New Delhi: Delhi Police has approached the Supreme Court challenging the Delhi High Court Judgments granting Bail to Devangana Kalita, Natasha Narwal And Asif Iqbal Tanha in the Delhi Riots Case.
The Delhi High Court in its judgments dated 15th June found that offenses under the Unlawful Activities Prevention Act (UAPA) are not made out prima facie against student leaders Asif Iqbal Tanha, Natasha Narwal and Devangana Kalita in the Delhi riots conspiracy case.
In the three separate orders delivered allowing the bail applications of Tanha, Narwal and Kalita, the High Court has undertaken a factual examination of the allegations to ascertain if a prima facie case is made out against them for the purposes of Section 43D(5) of UAPA. Also, there are important and significant observations made by the High Court relating to the fundamental right to protest and the frivolous use of UAPA to stifle citizens’ dissent.
The Delhi Police had filed a charge sheet against them alleging that the protests organized by them against the Citizenship Amendment Act from December 2019 were part of a “larger conspiracy” behind the North East Delhi communal riots which took place in the last week of February 2020.
However, a High Court bench comprising Justices Siddharth Mridul and Anup Jairam Bhambhani, after a preliminary analysis of the charge sheet, observed that the allegations do not prima facie constitute the alleged UAPA offences relating to terrorist activities(Sections 15,17 and 18).
Therefore, the division bench said that the rigor of Section 43D(5) of the UAPA against the grant of bail was not attracted against the accused, and hence they were entitled to grant of bail under the ordinary principles under the Code of Criminal Procedure.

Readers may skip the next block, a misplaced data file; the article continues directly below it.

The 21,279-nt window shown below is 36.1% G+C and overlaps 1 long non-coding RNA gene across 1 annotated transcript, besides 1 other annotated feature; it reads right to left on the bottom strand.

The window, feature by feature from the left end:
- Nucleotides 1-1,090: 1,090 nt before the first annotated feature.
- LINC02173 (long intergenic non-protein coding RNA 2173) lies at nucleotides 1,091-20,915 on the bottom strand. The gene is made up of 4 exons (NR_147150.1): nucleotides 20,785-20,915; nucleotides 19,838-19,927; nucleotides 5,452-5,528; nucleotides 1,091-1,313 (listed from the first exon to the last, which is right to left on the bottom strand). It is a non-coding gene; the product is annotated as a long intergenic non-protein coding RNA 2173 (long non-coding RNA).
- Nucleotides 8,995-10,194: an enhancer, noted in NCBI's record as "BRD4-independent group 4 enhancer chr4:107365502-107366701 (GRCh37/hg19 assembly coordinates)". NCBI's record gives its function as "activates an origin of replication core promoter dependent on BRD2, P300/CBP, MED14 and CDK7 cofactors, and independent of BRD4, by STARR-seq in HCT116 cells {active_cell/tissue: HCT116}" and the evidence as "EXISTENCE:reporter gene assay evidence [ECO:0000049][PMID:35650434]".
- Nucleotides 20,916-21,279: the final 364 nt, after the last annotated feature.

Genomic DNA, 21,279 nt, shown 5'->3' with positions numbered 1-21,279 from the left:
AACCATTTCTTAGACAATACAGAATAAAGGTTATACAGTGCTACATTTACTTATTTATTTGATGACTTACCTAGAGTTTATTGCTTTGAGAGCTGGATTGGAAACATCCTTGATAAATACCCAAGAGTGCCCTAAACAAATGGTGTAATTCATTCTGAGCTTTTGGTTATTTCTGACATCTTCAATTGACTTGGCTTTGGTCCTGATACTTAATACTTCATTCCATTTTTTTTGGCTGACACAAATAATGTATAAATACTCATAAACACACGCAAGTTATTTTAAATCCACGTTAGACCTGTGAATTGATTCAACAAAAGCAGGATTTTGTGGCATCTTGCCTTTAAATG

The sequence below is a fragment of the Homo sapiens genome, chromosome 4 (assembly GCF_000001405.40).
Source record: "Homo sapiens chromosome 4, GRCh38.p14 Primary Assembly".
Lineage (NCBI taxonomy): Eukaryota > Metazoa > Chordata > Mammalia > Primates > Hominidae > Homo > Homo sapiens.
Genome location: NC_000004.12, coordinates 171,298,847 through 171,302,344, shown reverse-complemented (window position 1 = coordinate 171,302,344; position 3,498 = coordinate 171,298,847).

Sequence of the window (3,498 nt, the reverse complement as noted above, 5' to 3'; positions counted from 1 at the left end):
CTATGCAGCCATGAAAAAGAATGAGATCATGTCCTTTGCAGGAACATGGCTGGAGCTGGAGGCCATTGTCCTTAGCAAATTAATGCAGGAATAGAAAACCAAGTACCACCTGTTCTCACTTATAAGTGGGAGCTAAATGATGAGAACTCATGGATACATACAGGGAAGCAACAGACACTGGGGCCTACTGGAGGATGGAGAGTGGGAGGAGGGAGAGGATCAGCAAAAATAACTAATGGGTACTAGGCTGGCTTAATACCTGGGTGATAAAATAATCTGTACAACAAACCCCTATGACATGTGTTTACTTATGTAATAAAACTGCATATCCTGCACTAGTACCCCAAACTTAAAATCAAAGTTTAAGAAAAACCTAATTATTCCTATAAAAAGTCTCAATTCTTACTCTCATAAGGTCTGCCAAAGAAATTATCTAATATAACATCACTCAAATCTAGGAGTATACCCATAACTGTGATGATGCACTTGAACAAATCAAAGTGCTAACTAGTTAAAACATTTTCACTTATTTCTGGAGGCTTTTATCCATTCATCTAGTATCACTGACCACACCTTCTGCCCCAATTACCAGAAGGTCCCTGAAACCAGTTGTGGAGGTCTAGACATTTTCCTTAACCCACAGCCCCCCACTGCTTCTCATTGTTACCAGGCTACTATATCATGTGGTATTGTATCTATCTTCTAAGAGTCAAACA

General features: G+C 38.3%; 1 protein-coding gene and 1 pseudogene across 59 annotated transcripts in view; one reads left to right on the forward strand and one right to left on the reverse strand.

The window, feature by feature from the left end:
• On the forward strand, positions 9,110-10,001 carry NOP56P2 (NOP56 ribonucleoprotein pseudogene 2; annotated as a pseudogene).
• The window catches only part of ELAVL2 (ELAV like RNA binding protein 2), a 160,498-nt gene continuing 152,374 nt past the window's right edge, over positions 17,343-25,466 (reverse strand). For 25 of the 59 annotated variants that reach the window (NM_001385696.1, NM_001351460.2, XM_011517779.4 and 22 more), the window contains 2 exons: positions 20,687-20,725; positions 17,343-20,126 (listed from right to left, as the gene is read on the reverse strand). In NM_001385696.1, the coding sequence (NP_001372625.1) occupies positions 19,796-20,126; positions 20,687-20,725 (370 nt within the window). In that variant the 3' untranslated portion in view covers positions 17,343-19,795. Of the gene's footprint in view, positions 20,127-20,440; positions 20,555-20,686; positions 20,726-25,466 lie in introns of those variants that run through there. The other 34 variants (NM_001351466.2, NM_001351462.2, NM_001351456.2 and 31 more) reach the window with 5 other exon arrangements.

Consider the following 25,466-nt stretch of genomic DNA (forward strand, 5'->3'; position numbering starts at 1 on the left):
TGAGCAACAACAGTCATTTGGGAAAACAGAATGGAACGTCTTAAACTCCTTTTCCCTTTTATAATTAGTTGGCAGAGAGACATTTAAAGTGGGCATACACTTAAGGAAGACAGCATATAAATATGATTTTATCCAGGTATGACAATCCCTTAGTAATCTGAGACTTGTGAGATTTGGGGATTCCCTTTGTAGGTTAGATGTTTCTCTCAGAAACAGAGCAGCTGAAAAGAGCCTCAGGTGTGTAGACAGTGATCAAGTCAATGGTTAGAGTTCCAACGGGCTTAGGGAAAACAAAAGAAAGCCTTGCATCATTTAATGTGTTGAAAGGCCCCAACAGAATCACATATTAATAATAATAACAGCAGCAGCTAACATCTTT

“Since we are of the view that no offence under sections 15, 17 or 18 UAPA is made out against the appellant on a prima facie appreciation of the subject charge-sheet and the material collected and cited by the prosecution, the additional limitations and restrictions for grant of bail under section 43D(5) UAPA do not apply; and the court may therefore fall back upon the usual and ordinary considerations for bail under the Cr. P.C”
These three student leaders have spent over a period of one year in Tihar jail, even amid the two deadly waves of the COVID pandemic. The benefit of interim bail on account of the pandemic was not available to them as they were accused under the UAPA. After Natasha Narwal lost her father Mahavir Narwal to COVID last month, the High Court had granted her interim bail for three weeks to perform the funeral rites.